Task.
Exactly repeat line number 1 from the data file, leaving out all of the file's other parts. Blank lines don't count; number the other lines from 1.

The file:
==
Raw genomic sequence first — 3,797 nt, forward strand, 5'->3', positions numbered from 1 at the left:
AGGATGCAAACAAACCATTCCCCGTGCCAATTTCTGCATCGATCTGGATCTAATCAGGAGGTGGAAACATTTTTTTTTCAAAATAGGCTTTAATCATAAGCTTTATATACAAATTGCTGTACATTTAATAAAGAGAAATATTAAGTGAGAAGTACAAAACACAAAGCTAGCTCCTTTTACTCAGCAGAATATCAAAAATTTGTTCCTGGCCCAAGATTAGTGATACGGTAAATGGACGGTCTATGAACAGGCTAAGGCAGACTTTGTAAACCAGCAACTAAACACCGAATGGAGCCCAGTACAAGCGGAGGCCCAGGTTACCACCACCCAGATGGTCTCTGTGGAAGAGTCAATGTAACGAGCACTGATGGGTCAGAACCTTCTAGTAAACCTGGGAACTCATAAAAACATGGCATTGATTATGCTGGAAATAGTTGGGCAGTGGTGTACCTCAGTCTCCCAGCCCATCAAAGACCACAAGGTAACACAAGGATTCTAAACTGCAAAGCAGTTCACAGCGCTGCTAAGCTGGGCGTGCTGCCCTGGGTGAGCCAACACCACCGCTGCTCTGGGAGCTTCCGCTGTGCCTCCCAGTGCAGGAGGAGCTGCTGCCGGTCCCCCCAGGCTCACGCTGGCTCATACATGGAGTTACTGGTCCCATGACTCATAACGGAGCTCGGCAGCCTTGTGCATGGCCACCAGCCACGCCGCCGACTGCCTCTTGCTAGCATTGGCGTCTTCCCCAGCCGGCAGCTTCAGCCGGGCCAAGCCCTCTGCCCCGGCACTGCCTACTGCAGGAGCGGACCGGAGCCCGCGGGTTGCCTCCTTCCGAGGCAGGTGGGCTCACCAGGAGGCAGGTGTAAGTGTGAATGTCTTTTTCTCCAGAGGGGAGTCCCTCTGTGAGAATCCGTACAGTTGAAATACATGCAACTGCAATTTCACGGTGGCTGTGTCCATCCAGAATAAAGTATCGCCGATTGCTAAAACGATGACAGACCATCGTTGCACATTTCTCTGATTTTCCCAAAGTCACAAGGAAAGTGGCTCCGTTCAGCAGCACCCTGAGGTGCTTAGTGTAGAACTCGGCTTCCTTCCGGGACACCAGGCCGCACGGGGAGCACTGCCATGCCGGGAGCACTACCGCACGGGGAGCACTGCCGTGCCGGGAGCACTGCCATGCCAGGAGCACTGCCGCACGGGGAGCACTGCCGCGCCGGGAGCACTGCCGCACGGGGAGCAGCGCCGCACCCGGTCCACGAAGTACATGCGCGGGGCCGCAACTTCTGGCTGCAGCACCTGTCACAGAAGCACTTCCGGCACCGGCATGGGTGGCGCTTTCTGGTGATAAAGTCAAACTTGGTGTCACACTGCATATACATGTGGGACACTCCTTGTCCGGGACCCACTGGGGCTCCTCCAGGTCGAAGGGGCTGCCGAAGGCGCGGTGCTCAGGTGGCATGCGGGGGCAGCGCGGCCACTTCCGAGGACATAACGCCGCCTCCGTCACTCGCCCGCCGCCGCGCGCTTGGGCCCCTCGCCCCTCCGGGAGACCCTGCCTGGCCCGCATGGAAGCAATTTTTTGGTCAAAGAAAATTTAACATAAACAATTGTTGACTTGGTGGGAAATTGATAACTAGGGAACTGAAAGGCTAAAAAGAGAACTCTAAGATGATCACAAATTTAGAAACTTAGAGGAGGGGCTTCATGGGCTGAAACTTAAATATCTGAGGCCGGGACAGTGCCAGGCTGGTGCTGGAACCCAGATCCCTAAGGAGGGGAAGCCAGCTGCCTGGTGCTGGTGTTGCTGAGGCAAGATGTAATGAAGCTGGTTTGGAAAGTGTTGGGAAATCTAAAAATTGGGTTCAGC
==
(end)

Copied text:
Raw genomic sequence first — 3,797 nt, forward strand, 5'->3', positions numbered from 1 at the left: